For more information ...
The official website of the U.S. Army:
The official website of the U.S. Air Force:
The official website of the U.S. Navy:
The official website of the U.S. Marine Corps:
The official website of the U.S. Coast Guard:

"Freedom is Not Free"

This eloquent and moving poem was written by Kelly Strong in 1988. At the time, she was a JROTC cadet major at Homestead High School in Homestead, Florida.

"Freedom is Not Free"

I watched the flag pass by one day;
    it fluttered in the breeze.
A young Marine saluted it, and
    then he stood at ease.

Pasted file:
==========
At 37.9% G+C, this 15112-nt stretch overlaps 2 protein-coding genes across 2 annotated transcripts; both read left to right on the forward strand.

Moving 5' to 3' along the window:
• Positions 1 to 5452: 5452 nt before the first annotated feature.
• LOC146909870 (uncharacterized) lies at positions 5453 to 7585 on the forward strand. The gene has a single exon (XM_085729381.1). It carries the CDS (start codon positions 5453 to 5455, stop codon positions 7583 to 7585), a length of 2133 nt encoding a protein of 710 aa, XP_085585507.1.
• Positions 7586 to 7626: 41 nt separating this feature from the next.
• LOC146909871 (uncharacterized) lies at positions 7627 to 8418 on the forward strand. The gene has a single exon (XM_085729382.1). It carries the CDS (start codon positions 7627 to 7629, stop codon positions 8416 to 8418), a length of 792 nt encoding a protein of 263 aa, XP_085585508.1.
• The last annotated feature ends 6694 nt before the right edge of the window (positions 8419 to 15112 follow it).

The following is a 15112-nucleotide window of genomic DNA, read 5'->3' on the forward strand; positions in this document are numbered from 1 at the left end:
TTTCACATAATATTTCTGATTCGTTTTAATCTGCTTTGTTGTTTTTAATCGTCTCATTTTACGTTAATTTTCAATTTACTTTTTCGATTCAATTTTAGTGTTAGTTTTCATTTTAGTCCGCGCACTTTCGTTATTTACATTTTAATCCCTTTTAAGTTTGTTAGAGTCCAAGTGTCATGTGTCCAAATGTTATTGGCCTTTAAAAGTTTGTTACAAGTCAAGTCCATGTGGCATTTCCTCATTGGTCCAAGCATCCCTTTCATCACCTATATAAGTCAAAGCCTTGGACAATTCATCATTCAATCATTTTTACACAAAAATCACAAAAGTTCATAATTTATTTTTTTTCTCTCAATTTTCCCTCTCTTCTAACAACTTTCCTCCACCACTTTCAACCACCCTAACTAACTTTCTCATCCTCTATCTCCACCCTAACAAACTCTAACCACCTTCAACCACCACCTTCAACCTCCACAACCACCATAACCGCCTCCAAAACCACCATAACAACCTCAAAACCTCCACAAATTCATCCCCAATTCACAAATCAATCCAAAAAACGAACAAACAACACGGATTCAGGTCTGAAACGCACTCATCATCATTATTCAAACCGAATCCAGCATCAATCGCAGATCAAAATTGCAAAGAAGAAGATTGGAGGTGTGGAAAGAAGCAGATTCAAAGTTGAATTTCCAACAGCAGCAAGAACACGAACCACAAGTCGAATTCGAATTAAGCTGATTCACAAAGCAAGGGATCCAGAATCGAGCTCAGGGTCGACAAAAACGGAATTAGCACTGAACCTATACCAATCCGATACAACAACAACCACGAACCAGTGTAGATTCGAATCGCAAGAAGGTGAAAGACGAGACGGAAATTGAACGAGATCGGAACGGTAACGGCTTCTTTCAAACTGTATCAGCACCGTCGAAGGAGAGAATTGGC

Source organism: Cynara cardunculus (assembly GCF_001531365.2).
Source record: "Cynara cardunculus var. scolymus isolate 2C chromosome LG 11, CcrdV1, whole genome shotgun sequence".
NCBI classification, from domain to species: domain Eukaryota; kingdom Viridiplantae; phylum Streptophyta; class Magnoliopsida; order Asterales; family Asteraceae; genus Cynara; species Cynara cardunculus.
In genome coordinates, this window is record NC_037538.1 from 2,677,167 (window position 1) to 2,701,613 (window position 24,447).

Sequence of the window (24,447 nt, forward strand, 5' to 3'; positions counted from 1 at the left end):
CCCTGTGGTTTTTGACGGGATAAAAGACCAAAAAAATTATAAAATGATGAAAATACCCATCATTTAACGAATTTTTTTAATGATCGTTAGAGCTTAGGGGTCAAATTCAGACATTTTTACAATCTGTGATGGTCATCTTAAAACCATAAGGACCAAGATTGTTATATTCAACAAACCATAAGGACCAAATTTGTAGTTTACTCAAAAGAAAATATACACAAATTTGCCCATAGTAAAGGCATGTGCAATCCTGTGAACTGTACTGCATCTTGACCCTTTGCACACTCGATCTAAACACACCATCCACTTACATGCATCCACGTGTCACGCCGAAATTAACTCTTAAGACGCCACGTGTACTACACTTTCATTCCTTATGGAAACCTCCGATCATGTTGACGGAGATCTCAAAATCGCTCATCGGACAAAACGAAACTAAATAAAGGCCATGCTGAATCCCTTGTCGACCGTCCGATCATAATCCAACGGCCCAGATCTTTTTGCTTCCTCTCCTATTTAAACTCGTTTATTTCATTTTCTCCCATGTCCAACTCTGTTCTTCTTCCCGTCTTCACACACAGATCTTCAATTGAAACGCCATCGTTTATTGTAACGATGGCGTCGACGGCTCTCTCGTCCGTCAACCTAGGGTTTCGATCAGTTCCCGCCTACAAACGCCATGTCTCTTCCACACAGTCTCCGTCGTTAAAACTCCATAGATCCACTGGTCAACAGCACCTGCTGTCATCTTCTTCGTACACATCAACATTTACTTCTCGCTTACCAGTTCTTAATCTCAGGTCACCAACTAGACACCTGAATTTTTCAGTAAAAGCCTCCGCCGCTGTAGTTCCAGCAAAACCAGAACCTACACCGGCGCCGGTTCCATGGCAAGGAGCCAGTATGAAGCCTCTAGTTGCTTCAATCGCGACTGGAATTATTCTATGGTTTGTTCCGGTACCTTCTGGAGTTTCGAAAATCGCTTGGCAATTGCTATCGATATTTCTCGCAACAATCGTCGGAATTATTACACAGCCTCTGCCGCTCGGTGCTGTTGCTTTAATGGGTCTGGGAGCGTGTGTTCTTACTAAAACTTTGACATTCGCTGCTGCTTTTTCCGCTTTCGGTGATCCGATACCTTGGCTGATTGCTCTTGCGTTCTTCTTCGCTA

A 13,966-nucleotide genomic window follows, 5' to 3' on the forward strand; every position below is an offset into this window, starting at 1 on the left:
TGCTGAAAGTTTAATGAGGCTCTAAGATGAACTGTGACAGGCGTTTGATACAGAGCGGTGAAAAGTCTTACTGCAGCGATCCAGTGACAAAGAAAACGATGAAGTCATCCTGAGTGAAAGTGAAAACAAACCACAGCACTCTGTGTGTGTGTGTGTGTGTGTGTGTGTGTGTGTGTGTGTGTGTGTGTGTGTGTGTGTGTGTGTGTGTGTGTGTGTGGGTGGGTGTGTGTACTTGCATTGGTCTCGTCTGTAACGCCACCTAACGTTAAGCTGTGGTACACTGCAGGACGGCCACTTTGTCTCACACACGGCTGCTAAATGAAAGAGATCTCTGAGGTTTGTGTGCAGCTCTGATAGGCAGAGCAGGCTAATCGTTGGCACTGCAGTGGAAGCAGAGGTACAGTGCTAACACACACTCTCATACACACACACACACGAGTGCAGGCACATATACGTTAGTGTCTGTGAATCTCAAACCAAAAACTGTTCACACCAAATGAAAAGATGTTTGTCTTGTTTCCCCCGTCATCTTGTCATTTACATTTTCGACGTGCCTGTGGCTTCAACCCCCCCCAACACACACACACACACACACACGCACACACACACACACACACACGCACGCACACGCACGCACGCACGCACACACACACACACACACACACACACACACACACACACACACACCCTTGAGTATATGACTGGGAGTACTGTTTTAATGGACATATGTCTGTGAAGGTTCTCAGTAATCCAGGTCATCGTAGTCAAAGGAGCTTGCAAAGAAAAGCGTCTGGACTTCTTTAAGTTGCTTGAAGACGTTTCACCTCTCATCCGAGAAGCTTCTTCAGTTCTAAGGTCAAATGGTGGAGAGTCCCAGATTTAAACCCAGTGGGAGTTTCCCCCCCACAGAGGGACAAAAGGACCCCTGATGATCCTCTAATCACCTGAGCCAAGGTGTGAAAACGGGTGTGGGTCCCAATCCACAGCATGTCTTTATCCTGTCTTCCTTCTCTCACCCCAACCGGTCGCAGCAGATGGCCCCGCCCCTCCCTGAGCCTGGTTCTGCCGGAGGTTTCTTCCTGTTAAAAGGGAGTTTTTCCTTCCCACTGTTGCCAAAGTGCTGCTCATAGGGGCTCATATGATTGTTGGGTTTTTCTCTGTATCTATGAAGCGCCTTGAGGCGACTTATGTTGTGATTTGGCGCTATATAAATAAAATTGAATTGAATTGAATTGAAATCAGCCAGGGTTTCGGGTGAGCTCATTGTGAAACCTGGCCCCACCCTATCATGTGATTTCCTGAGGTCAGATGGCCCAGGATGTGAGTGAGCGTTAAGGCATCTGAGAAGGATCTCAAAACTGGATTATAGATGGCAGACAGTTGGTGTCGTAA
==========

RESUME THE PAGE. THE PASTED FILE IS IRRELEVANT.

I looked at him in uniform,
    so young, so tall, so proud,
With hair cut square and eyes alert,
    he’d stand out in any crowd.
I thought how many men like him
   had fallen through the years.
How many died on foreign soil?
   How many mother’s tears?
How many pilots’ planes shot down?
   How many died at sea?
How many foxholes were soldiers’ graves?
   No, Freedom is not free.
I heard the sound of "Taps” one night,
   when everything was still.
I listened to the bugler play
   and felt a sudden chill.
I wondered just how many times
   that "Taps” had meant "Amen”
When a flag had draped a coffin, of
   a brother or a friend.
I thought of all the children,
   of the mothers and the wives.
Of fathers, sons, and husbands,
   with interrupted lives.
I thought about a graveyard
   at the bottom of the sea.
Of unmarked graves in Arlington,
   No, Freedom is not free.

Glendale salutes all our hometown heroes for the challenges they face and the sacrifices they make to keep us safe at home!